Odontology refers to the handling, investigation, and analysis of dental evidence in a bid to identify unique characteristics about the deceased (Leung, 2008). The information derived from such an analysis includes the age of the individual (in the case of children) as well as the identification of the individual whose teeth are being examined.
Odontologists are usually called upon by law enforcement agencies when the human remains found in a crime scene cannot be identified through fingerprints or facial recognition (Verma, Kumar Rathore, & Pandey 2014). They are also crucial in determining the source of injuries incurred through bite marks in assault cases or in situations where abuse is suspected. Other functions of Odontologists include providing evidence in cases involving dental malpractice and determining the age of skeletal remains.
Odontology also plays a crucial part in facial reconstruction of the deceased. Facial reconstruction involves building a composite of what an individual may have looked like while alive so as to identify the individual (Stavrianos, Kokkas, Andreopoulos, & Eliades, 2010).. Odontologists are usually called upon to aid in facial reconstruction when the post mortem profile does not tentatively reveal the identity of the deceased. In such scenarios, the Odontologists use ante mortem photographs of teeth fractures, the mandible, and other dentitions to create a sculpture of the individual’s facial features based on the available facial skeletal remains.
Three main cells make up bone, namely, osteoclasts, osteoblasts, and osteocytes. The osteoclasts are large cells responsible for destroying the bone. They originate from the bone marrow and have more than one nucleus. They have multiple nuclei because they are formed from several cells fusing together.
The osteoblasts are responsible for the formation of new bone. They work in teams to build new bone, consisting of collagen and other protein. They also control the levels of calcium and mineral deposit in the new bone when they get old. At this stage, they are known as lining cells and regulate the movement of calcium in and out of the osteoid. The osteocytes are inside the bone and originate from the osteoblasts. Their main purpose is to sense pressure and cracks in the bone and direct osteoclasts to dissolve that part of the bone.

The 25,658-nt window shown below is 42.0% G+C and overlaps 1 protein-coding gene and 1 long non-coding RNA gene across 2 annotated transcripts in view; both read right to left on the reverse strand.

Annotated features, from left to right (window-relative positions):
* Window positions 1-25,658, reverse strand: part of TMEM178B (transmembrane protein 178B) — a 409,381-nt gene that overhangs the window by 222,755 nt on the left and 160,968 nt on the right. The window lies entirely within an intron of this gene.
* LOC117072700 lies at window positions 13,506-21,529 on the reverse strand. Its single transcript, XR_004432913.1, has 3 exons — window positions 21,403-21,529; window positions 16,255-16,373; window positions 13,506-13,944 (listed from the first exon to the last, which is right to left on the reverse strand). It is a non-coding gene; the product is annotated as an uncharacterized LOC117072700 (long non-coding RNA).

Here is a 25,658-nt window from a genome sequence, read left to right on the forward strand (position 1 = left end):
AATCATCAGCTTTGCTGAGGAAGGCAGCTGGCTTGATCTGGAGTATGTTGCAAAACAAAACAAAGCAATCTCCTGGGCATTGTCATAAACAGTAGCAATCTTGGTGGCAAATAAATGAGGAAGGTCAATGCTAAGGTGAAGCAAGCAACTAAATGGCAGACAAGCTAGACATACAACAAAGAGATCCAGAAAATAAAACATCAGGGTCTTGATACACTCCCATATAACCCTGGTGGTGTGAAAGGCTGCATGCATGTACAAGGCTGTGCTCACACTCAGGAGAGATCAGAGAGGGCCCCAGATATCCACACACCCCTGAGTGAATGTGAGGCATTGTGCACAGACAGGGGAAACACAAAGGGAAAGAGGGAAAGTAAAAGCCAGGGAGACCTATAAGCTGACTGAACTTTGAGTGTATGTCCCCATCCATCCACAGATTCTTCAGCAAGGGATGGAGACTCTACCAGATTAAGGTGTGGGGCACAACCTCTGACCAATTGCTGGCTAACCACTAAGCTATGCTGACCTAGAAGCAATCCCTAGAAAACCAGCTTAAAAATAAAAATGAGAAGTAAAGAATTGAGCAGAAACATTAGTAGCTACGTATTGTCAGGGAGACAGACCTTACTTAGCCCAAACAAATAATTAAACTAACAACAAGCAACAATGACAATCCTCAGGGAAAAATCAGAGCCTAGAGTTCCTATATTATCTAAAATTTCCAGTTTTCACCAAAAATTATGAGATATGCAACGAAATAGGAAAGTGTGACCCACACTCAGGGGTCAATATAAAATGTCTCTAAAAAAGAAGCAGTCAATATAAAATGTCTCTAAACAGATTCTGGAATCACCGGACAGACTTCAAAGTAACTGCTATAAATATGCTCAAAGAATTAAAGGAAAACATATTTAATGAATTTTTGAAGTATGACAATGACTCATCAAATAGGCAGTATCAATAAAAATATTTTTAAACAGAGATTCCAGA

The skeleton takes the longest time to decay and it is imperative in the study of the age or growth stage of the deceased. There are several indicators in the skeleton that can help determine the approximate age of the individual at the time of death. For instance, younger individuals have more bones than adults do, i.e. children have more than 206 bones. Therefore, the number of bones can help determine whether the victim was a child or an adult at the time of death (Rissech, Marcuez-Grant, & Turbon, 2012). The presence of particular ossification centers can significantly narrow down the age of a younger individual. In addition, the epiphyseal fusion of the bones can help indicate the age of the deceased when it comes to older victims.
It is believed that there are twenty-two bones in the human skull, fourteen in the facial skeleton and eight in the cranium (Li, Ruan, Xie, Wang, & Liu, 2007). The cranial bones are generally supposed to protect the brain as well as to support and protect the sensory organs including the eyes, nose, mouth, and ears. The inner surfaces of the cranial bones are attached to membranes that stabilize blood vessels, nerves, and the brain. The outer surfaces provide platforms for attachment for muscles that help the head move in various directions. The facial bones provide a mechanical framework for the face, support entry points for the respiratory and digestive systems, support sensory organs, and provide an attachment for the muscles responsible for facial expressions.
The muscles in the face are responsible for all the facial expressions a person makes including blinking and the movement of the eyes. They are also in charge of moving the jaw and the mouth while chewing, talking, or yawning. The major facial muscles include the orbicularis oculi, corrugator, procerus, occipitalis, occipitofrontalis, depressor anguli oris, temporoparietalis muscle, nasalis, depressor septi nasi, auricular, risorius, buccinators, levator anguli oris, levator labii superioris, mentalis, zygomaticus major and minor, and the depressor labii inferioris.
From the muscles, forensic scientists can gleam the handedness of the individual as well as whether he exercised often or not. An examination of the muscle attachment points on the hands and forearms can point to which hand the person used most. The muscle attachment point is usually strengthened through exercise. The hand that is used most often would have a heavier musculature than the other hand indicating that he was a left or right handed person.
Leung, C.K. (2008). Forensic Odontology. Dental Bulletin 13(11): 16-20.
Li, H. Ruan J., Xie, Z., Wang H., &Liu, W. (2007). Investigation of the Critical Geometric Characteristics of Living Human Skulls Utilizing Medical Image Analysis Techniques. International Journal of Vehicle Safety, 2 (4).
Rissech, C., Marquez-Grant, N., & Turbon, D. (2012). A Collation of Recently Published Western European Formulae for Age Estimation of Sub Adult Skeletal Remains: Recommendations for Forensic Anthropology and Osteoarchaeology. Journal of Forensic Sciences, 58 (s1).
Stavrianos C., Kokkas A., Andreopoulos, E. & Eliades, A. (2010). Applications of Forensic Dentistry: Part-I. Research Journal of Medical Sciences, 4(3):179-186.
Verma, A.K., Kumar, S., Rathore, S., & Pandey, A. (2014). Role of Dental Expert in Forensic Odontology. National Journal of Maxillofacial Surgery, 5 (1): 2-5.